Tuesday, April 30, 2013

On the "we" (you) should cook more set

Emily Matchar and I are totally on the same wavelength. She writes:

The food movement, with its insistence on how fun and fulfilling and morally correct cooking is, seems to have trouble imagining why women might not have wanted to spend all their time in front of the stove. Since scratch cooking today is largely a hobby or a personal choice of the middle class, many of us wish we could spend more time in the kitchen. But it’s important to remember that this was not always the case. 
It’s easy to forget, in the face of today’s foodie culture, that cooking is not fun when it’s mandatory.
For my earlier musings on the topic, see of course the tag. Part of me is like, aaah, other people think the same! Another part of me is quite glad - how does everyone not notice this?

I do feel compelled to reiterate that this is very much like "monogamish." Food-movement leaders insist that they're speaking in gender-neutral terms. And, on the face of it, they are. Just like Dan Savage promotes gender-neutral negotiated non-monogamy. And, one needs to acknowledge this. But speaking in gender-neutral terms is not enough. And it gets exhausting trying to explain why that's not enough. But what Matchar and I are trying to do - reminding why it was that women didn't want to stay in the kitchen, or (and this is all WWPD, I believe) why women weren't content to look the other way in response to male cheating - is probably the way to go.


Hanna Rosin examines the possibility that the still-living Boston bomber is getting sympathy from some women because of "the fact that Dzhokhar is cute." "Fact" is the word she uses. But she leans more strongly towards the possibility that certain women feel "maternal" towards the 19-year-old (is it paternal when men notice the looks of a 19-year-old woman?), or that still other women are crazies who are turned on by murderers. (To be distinguished from: who are able to say objectively that some murderers are more physically attractive than others, and to analyze how this impacts their coverage, without swooning over people who've committed heinous crimes, let alone swooning over them because they've done so.)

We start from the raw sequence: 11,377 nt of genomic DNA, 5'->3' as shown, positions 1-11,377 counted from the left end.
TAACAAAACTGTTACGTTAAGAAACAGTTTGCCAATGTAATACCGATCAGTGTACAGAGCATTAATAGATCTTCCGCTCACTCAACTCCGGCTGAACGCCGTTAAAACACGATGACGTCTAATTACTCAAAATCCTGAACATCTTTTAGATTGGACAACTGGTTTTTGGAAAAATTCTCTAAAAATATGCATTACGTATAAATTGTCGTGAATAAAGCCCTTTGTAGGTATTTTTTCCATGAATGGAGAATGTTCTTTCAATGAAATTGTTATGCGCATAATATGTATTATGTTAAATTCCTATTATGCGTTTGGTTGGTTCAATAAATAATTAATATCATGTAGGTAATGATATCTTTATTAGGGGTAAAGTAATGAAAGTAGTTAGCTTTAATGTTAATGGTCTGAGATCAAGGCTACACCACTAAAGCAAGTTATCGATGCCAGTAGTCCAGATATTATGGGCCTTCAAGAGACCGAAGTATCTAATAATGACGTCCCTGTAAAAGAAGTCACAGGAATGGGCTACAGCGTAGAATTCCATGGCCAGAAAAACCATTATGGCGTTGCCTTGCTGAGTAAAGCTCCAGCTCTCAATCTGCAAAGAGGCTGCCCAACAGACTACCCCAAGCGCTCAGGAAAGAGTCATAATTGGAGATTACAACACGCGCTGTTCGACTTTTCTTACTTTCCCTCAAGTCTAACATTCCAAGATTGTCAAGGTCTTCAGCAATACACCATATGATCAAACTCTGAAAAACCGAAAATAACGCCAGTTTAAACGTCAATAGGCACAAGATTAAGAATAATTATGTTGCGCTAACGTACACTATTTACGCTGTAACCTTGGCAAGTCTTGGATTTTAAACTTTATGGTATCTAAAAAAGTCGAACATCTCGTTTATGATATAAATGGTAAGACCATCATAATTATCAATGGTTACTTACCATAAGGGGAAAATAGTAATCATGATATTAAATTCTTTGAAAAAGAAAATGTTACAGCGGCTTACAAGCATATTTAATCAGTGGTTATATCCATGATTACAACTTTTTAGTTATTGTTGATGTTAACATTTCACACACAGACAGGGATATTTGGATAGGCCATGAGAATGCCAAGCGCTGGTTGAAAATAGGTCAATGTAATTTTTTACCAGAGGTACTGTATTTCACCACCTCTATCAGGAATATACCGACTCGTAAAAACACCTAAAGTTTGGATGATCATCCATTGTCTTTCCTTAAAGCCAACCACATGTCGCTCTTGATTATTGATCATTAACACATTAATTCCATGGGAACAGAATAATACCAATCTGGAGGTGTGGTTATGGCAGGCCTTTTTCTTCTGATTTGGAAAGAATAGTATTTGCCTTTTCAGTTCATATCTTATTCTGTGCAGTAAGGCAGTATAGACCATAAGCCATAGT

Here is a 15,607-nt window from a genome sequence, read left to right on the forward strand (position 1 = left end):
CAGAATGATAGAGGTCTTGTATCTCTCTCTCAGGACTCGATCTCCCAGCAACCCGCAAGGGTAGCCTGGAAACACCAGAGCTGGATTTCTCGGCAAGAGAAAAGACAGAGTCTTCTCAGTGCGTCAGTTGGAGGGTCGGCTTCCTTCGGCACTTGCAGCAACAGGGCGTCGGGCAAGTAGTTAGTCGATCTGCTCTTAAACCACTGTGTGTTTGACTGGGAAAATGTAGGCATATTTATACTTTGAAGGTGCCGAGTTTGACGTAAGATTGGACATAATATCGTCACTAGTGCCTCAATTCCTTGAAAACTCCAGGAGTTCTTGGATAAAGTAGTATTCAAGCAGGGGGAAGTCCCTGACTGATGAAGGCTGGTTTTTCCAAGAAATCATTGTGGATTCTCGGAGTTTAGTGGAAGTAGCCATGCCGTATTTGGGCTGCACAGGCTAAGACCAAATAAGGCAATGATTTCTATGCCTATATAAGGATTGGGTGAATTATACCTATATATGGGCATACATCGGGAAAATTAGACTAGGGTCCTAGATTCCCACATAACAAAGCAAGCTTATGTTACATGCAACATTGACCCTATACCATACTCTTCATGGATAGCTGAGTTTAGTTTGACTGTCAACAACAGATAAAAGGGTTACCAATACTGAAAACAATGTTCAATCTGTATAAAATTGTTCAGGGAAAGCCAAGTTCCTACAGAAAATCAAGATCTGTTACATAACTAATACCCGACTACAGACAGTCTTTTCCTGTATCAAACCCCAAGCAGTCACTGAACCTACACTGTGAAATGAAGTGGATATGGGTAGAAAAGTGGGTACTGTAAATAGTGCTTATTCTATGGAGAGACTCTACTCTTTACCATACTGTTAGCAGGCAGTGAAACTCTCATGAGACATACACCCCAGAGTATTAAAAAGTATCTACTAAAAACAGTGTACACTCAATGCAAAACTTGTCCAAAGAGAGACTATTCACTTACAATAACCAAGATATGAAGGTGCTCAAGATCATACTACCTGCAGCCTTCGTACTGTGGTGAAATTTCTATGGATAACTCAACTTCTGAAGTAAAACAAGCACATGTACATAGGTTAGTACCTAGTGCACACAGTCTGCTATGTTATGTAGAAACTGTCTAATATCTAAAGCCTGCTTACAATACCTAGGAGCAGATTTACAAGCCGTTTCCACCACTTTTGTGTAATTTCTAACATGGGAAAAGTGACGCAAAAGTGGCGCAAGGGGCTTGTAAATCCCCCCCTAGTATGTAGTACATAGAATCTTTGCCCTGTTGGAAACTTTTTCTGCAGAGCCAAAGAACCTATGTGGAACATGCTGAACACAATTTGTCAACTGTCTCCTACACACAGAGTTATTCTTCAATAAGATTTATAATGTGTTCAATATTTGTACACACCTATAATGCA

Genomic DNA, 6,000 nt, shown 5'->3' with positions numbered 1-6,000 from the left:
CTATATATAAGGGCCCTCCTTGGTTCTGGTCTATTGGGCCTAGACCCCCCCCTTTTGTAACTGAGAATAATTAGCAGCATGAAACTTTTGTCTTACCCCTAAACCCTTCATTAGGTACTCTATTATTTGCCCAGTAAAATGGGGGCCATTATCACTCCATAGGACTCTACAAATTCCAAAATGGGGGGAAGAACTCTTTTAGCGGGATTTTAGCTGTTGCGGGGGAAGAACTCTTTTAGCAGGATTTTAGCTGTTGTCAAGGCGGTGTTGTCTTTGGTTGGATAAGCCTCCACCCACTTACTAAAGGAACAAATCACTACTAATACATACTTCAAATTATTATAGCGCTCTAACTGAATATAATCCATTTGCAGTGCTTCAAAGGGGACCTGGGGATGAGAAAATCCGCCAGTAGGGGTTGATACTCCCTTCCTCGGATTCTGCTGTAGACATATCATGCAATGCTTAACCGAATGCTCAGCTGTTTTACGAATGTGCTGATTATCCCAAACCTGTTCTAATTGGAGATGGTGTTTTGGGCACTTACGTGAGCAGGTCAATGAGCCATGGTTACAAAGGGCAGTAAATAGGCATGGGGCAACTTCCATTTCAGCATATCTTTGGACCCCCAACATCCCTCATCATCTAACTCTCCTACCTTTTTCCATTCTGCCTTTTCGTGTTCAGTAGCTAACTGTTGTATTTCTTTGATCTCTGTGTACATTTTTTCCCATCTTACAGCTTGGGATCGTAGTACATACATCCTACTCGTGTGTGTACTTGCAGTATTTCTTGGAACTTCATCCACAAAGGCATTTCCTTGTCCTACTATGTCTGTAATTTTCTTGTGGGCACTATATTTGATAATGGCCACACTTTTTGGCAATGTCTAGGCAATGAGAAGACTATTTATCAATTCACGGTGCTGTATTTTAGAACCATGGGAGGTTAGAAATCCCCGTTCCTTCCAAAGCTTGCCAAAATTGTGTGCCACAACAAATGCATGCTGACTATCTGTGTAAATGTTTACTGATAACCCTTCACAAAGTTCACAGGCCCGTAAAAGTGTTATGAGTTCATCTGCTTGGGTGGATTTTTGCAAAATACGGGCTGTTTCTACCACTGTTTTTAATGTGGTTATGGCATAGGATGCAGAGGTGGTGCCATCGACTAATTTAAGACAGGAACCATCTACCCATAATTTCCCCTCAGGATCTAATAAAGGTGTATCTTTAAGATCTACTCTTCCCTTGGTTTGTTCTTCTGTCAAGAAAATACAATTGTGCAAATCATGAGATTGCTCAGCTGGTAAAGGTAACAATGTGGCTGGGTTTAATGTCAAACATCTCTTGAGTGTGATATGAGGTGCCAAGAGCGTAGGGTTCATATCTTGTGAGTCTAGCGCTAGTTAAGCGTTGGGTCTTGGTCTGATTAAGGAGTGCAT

The missing-white-girl phenomenon - the way news stories change when those involved are white (blonde doesn't hurt), female, and photogenic - is well-known. And it carries over to stories where the alleged criminal, and not the victim, fits the description. Amanda Knox - mentioned in the Slate comments - is generally agreed-upon to be good-looking, this fact generally thought to be relevant to how her story is reported.

In the world of real people, many non-white and "ethnic"-looking men have plenty of admirers, of all races and of both sexes. But we-as-a-society are not (yet) used to discussing beauty as something found in a) men and b) the not-entirely-white-looking. This Dzhokhar, whatever he looks like, doesn't look like a Victoria's Secret Angel. Our thoughts don't immediately turn to how this latest menace might be receiving a different treatment in popular opinion than he would if he looked like he'd been hatching conspiracy theories and living off Twinkies in his parents' basement for the last 40 years.